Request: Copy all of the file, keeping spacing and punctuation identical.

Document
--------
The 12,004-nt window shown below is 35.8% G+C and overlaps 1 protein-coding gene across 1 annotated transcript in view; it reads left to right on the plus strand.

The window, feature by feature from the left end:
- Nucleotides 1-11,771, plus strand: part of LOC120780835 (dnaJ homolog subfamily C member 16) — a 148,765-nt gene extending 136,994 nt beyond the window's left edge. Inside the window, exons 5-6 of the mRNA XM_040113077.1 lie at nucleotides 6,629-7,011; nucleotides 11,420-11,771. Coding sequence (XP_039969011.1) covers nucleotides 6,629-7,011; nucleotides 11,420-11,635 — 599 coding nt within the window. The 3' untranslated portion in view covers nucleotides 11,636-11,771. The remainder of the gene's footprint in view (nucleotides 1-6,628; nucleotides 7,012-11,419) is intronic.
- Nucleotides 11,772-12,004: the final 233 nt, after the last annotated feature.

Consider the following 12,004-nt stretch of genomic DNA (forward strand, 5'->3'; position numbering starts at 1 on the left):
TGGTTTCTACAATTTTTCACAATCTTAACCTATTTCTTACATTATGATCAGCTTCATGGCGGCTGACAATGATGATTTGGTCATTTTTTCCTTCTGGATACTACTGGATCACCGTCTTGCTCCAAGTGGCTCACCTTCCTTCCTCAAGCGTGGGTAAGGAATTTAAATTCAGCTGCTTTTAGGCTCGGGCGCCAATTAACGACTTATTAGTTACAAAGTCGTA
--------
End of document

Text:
The 12,004-nt window shown below is 35.8% G+C and overlaps 1 protein-coding gene across 1 annotated transcript in view; it reads left to right on the plus strand.

The window, feature by feature from the left end:
- Nucleotides 1-11,771, plus strand: part of LOC120780835 (dnaJ homolog subfamily C member 16) — a 148,765-nt gene extending 136,994 nt beyond the window's left edge. Inside the window, exons 5-6 of the mRNA XM_040113077.1 lie at nucleotides 6,629-7,011; nucleotides 11,420-11,771. Coding sequence (XP_039969011.1) covers nucleotides 6,629-7,011; nucleotides 11,420-11,635 — 599 coding nt within the window. The 3' untranslated portion in view covers nucleotides 11,636-11,771. The remainder of the gene's footprint in view (nucleotides 1-6,628; nucleotides 7,012-11,419) is intronic.
- Nucleotides 11,772-12,004: the final 233 nt, after the last annotated feature.

Consider the following 12,004-nt stretch of genomic DNA (forward strand, 5'->3'; position numbering starts at 1 on the left):
TGGTTTCTACAATTTTTCACAATCTTAACCTATTTCTTACATTATGATCAGCTTCATGGCGGCTGACAATGATGATTTGGTCATTTTTTCCTTCTGGATACTACTGGATCACCGTCTTGCTCCAAGTGGCTCACCTTCCTTCCTCAAGCGTGGGTAAGGAATTTAAATTCAGCTGCTTTTAGGCTCGGGCGCCAATTAACGACTTATTAGTTACAAAGTCGTA